Guangzhou Opera House: the story of the theater on the river

The building designed by Zaha Hadid has become one of the symbols of the Pearl River Delta

More than “just” the country’s economic engine; not just one of China’s locomotives; not just the millions of people that power one of the world’s richest regions. Guangzhou, China’s third largest city, 120 kilometers (75 miles) from Hong Kong, is all that and more.  

It sits on the Pearl River Delta, China’s historic gateway to the world, in a region of over 60 million inhabitants. It is no coincidence, then, that the Guangzhou Opera House rises on the banks of the Pearl River, mixing culture, architecture, art and beauty together in a perfect calling card for a region that is a global leader.

This work of architecture reflects the strengths and technologies of this city, becoming the first project designed by Zaha Hadid Architects in China. 

Guangzhou Opera House: Zaha Hadid’s first project in China

The municipality of Guangzhou announced its plans in 2002 to build an Opera House that would be unique not only for its architectural features but also for its innovation. It commissioned Zaha Hadid Architects with the task of creating a work that would be perfectly integrated aesthetically with the surrounding environment.

The architect’s response was not long in coming. Zaha Hadid designed the two main buildings of the Opera to resemble two huge pebbles, with a sinuous shape as if smoothed by the waters of the Pearl River. Faithful to this idea, the Opera House blends perfectly with the surrounding environment, allowing visitors to walk around its two edifices: a theater capable of accommodating up to 1,800 spectators, and a second multifunctional structure capable of holding over 400 people.

The work was to have been completed in 2010, but the inauguration was postponed to February 2011 after a fire that broke out on the site.

Guangzhou Opera House, night landscape

Guangzhou Opera House: interiors and features

In addition to the aesthetic beauty, the real challenge for the construction of this incredible work was building its interior, set in a complex structure built with 10,000 tons of steel.

Inside, the structure is characterized by large overhangs and continuous changes in height achieved through balconies and cantilevered stairs that lead visitors along an architectural promenade. On the outside, instead, the two “pebbles” are both covered with granite and emerge from a common foundation made of concrete, glass surfaces, turf and reflecting pools of water.

The overall sense, once again, is that of walking along a riverbed. A river that flows through one of the richest economic regions in the world.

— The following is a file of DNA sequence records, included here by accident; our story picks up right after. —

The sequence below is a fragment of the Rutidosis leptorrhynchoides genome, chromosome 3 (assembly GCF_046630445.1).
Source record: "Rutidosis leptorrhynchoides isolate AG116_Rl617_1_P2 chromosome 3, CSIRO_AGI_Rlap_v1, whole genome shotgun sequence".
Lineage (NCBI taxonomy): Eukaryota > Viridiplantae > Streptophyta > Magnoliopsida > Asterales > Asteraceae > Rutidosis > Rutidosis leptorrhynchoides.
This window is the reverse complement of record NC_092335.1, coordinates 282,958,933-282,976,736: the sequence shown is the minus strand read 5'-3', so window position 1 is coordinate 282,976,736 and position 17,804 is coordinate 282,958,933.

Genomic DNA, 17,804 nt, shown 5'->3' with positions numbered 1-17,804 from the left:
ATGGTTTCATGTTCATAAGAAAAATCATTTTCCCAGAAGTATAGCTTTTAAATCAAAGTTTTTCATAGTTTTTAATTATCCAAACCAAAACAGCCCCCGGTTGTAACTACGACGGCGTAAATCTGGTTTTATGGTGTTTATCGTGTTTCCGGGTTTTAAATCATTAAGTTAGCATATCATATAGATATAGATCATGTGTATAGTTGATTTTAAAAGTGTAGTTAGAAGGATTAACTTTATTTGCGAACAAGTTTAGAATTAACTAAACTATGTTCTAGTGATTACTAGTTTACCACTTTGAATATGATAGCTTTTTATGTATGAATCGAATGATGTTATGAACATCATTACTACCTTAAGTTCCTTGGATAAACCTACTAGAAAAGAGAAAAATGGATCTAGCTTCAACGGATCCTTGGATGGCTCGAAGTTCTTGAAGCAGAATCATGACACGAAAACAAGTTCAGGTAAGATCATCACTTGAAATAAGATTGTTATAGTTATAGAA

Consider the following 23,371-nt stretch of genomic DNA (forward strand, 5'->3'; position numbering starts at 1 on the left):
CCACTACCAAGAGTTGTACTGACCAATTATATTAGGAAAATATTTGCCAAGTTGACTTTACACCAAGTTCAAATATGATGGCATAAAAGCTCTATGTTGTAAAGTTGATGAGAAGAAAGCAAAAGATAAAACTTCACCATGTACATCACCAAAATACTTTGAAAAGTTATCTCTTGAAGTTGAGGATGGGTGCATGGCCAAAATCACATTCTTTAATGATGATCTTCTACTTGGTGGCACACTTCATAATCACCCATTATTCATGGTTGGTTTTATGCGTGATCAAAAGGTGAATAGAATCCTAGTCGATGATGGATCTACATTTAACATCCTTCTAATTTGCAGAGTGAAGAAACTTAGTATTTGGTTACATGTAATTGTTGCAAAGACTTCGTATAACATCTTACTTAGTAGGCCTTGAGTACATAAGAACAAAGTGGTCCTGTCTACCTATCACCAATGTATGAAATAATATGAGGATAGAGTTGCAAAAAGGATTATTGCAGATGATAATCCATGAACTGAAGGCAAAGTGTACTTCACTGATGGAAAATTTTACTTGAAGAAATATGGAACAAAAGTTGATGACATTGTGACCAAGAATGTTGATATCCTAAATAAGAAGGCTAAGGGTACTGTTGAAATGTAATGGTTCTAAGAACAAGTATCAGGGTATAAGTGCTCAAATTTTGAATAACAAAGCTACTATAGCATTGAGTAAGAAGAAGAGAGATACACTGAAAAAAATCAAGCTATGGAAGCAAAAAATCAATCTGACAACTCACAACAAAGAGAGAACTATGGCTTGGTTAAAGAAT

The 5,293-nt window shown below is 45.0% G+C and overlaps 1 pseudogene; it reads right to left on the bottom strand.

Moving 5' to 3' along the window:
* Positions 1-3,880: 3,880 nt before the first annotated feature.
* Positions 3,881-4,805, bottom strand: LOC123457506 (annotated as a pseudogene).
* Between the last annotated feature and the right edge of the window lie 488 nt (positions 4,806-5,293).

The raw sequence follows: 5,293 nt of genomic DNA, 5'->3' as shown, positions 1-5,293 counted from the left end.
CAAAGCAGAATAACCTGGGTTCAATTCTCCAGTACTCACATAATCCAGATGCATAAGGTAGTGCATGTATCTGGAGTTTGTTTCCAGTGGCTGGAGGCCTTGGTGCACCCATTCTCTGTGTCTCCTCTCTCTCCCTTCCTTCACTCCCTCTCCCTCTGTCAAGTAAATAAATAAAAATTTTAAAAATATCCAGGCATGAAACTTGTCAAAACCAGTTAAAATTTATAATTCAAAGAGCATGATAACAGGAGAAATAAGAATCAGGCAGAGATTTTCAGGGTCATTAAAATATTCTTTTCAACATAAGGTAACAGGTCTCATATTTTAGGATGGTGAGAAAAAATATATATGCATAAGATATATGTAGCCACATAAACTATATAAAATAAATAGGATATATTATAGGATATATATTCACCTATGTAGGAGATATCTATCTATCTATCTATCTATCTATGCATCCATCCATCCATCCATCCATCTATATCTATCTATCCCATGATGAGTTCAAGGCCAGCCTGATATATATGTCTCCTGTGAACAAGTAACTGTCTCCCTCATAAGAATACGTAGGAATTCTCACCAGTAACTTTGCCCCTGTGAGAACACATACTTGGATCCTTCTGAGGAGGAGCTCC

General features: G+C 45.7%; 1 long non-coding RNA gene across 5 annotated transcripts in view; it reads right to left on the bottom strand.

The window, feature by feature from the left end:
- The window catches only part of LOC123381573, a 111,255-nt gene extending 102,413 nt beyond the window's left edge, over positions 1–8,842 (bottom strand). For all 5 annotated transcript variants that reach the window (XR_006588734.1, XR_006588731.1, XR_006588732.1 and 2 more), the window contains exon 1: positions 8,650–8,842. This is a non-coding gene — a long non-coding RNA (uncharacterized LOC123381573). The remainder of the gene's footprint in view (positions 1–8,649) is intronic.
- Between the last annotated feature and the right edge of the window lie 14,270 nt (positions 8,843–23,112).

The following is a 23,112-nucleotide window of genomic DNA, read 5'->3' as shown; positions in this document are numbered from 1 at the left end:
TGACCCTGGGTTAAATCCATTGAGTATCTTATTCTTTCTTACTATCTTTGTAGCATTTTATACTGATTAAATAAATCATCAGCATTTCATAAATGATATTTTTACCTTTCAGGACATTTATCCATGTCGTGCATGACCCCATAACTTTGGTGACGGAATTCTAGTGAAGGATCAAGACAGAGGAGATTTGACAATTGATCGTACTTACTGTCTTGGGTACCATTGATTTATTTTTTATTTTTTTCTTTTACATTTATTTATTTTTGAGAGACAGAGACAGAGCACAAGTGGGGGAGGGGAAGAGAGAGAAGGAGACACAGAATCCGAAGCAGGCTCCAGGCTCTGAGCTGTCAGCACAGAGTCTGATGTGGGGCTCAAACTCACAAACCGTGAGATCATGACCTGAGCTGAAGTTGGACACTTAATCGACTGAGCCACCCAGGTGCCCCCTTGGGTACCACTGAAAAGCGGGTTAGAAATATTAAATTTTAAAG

The Guangzhou Opera House and its surroundings

“Like pebbles smoothed by the flow of water,” reads the statement by Zaha Hadid Architects, “The Opera House is at the heart of Guangzhou’s cultural development. Its unique twin-boulder design enhances the city by opening it to the Pearl River, unifying the adjacent cultural buildings with the towers of international finance in Guangzhou’s Zhujiang new town.”

Looking at it from the outside, the work is in fact perfectly integrated with the surrounding environment so as to become a symbol of Guangzhou, a megalopolis of 11 million inhabitants located in a region that includes cities such as Shenzen, Hong Kong and Macao.

The Greater Bay Area is a region of 56,000 square kilometers (21,600 square miles), which produces a GDP of $1.5 trillion dollars, 9.1% of China’s total. Its economic strength is also inspired by the dense network of infrastructure that makes connections between the megacities easy and fast. From the Hong Kong-Zhuhai-Macao Bridge, the 55-kilometer-long (34-mile) bridge connecting Hong Kong to Macao, to the high-speed railway between Kowloon, Shenzhen and Guangzhou, the Chinese government has been investing hundreds of billions of dollars for years to accelerate the region’s development.

According to official statistics, 1.6 billion passengers travel every year on high-speed train lines, along with 2.7 billion tons of freight. 

Within this enormous urban conglomerate, which has become an engine of the Chinese economy, the Guangzhou Opera House has carved out its own space, a pearl of architecture delicately set among the dense forest of skyscrapers on which the waters of the river are reflected.